He ended up transforming BBC sound effects. He’d ask for the most ridiculous things like Big Ben falling off Beachy Head, or a Wurlitzer organ travelling through the desert as fast as it can go. He was constantly pushing and challenging, and out of that came the radiophonic workshop and all the amazing things they did on Dr Who. He wasn’t just an influence on comedy but on radio and sfx as well.

What do you think is the secret of comedy: is it that boundary-breaking rebellion against authority that Spike embodied so well?

I think it is that. It can be saying the least expected thing or breaking the boundaries. Spike would find the surreal or the silly in anything: any turn of phrase he could make a pun out of. I think it is having a way that looks at the world that turns it on its head, that makes it come to your point of view. It doesn’t have to be taboo busting, though there is a place for that in comedy.

Spike wasn’t an overnight success: like all the best kind of artists, he spent years out on the comedy circuit and then people slowly came round to his style. I think the world came to Spike as opposed to the other way round; he didn’t emerge fully formed. He was aways funny; his war memoirs are always a great read because they’re very silly.

He has a joke even on his grave – “I told you I was ill!” – there’s not many people who could do that, and make you laugh long after they’re no longer with us.

And there’s not many people who could have got away with saying what he did to Prince Charles!

What do you want audiences to come out of this play, this theatrical comedy experience, to feel when they leave the theatre?

If we send people out there to explore his work who maybe wouldn’t have before, and to go back to The Goons as a lot of people haven’t listened to them. We just want to send people out happy, really. I want people to go out and say “That was the best actor I’ve ever seen in my entire life! Nothing will ever top that!” Send them out happy, and then dip their toes into this amazing world of comedy.

I’m sure they will, Robert – we can’t wait to see SPIKE!

Please come and see us, we’re really looking forward to Cardiff. My mum’s bringing a coachload of her friends to the Wednesday matinee. Fifty pensioners from Porthcawl!

I don’t think you could have a better audience!

The UK tour of SPIKE ends its run in Cardiff, playing at the New Theatre from 22 – 26 November (you can find out more about the production and book tickets here).

REVIEW Fisherman’s Friends: The Musical, New Theatre by Barbara Hughes-Moore

The buoy band that breams were made of! Fisherman’s Friends: The Musical, written by Amanda Whittington and directed by James Grieve, is based on the true ragfish-to-riches story of the best Cornish export since the pasty: an acapella group comprised of local fishermen whose chart-topping rise to fame saw them playing the Pyramid Stage at Glastonbury in 2011. The musical, which draws on the screenplay for the 2019 film starring James Purefoy and Daniel Mays, includes a raft of sea shanties (including lockdown TikTok sensation Wellerman) alongside original songs written for the show by musical director James Findlay. Having premiered in Plymouth in September, the UK tour drops anchor in Cardiff this week.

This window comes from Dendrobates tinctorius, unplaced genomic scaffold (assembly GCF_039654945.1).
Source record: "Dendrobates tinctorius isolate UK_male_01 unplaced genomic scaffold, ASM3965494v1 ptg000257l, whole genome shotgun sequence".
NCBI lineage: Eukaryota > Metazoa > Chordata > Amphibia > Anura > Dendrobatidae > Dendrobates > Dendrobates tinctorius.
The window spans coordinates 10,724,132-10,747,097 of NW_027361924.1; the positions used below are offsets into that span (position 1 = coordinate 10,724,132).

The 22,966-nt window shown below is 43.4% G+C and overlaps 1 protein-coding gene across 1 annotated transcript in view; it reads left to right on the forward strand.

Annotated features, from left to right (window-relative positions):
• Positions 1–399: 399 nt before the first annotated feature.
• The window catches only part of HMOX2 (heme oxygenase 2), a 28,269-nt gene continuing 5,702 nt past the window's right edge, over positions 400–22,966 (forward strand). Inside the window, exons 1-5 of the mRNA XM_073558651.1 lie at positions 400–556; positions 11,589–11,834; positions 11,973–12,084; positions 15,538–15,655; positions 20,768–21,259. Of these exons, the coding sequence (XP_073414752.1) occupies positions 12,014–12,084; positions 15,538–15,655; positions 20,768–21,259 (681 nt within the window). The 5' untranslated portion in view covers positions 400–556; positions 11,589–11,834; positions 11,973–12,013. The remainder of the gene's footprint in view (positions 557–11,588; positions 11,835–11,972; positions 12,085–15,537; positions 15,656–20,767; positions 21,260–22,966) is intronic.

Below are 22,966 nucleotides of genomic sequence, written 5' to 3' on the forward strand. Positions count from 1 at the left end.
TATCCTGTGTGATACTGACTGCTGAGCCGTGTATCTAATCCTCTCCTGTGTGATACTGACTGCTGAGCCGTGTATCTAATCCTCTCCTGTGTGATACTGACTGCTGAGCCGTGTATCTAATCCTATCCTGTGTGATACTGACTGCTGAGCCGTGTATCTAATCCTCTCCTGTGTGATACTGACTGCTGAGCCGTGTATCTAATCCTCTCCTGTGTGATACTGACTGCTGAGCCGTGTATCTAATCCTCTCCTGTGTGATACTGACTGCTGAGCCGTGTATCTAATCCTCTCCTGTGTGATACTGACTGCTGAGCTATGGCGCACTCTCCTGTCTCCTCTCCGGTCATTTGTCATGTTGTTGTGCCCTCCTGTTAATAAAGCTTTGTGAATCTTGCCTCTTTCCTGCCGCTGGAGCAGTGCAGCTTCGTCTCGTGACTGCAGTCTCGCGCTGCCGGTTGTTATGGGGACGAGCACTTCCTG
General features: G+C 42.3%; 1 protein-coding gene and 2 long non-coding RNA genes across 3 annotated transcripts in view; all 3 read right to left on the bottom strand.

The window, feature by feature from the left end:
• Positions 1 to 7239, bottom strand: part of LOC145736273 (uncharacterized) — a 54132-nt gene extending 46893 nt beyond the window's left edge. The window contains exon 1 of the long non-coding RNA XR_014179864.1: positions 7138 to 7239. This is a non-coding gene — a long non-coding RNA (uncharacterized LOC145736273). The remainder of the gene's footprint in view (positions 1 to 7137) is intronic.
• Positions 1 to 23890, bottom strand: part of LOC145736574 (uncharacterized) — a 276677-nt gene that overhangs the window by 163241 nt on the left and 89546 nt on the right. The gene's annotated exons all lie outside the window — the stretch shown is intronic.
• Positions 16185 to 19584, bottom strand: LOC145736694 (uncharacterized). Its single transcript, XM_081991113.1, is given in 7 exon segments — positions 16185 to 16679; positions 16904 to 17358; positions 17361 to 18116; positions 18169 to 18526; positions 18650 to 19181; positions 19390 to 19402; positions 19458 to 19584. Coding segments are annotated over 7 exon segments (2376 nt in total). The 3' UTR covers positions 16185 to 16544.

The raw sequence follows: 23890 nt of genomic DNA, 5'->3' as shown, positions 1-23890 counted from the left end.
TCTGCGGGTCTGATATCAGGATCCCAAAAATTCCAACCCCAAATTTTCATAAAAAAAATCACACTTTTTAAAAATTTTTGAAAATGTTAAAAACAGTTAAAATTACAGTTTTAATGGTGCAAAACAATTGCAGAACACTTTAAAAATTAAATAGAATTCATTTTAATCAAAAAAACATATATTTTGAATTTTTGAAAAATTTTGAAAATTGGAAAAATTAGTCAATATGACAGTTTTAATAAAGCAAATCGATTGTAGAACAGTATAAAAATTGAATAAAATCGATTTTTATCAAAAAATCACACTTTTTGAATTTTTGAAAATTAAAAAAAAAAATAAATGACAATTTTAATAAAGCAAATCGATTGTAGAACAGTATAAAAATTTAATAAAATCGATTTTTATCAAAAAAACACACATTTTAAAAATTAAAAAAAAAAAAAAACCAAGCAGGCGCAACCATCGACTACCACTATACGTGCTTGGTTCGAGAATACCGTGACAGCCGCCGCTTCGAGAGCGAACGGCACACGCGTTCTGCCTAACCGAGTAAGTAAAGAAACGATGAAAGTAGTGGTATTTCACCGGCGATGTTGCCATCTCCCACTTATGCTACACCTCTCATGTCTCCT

The UK touring cast of Fisherman’s Friends 2022

The story centres around the band’s discovery by Jason Langley’s Danny, a disgraced record producer who wants to use the Fishermen for his comeback, and who ends up falling for them hook, line and sinker. With the team at Island Records sceptical of the band being able to find an audience, Danny lies his way to London with the Fishermen in tow. A classic fish out of water, Langley’s interactions with the Fishermen – and his budding romance with Alywyn (Parisa Shahmir), ‘The Taylor Swift of Port Isaac’ – are hugely entertaining to watch.

The UK touring cast of Fisherman’s Friends 2022

This is in no small part due to the energy and enthusiasm of this wonderful cast, who are onstage together for most of the show. Kudos to the actors who play the titular Fishermen: James Gaddas, Robert Duncan, Anton Stephans, John O’Mahony, Hadrian Delacey, Dan Buckley, Dominic Brewer, and the double act of Dakota Starr and Pete Gallagher who won the toughest-fought battle of ‘having the most fun onstage’ I’ve seen in a while. (You can check out our interview with Dakota here). Mind you, everyone onstage (and in the audience) lit up during the scene where the Fishermen hit the Soho club scene – and if you were wondering whether you can disco-ify a sea shanty, then wonder no more.

The UK touring cast of Fisherman’s Friends 2022

The team have done an excellent job at translating the story and sense of place to the stage. St Piran’s Day is duly celebrated and Bodmin duly sassed, and Lucy Osborne’s gorgeous set took my breath away when the curtain went up, and the spectacular opening scene – where the Fishermen sing ‘Norman’s Blood’ on a stormy ocean – is something you truly have to see (or ‘sea’?) for yourself. With such a huge cast, the show nails both the raucous group numbers (like the jolly ‘South Australia’ and any scene in the Golden Lion pub) and intimate two-handers (like the first tentative steps of courtship between Langley and Shahmir, where they circle slowly around each other singing ‘Sloop John B’). Meanwhile, Cornish actors like Susan Penhaligon and Robert Duncan bring a sense of mischief, gravitas and authenticity, and Shahmir lends grace and passion to the stage in ‘A Village by the Sea’.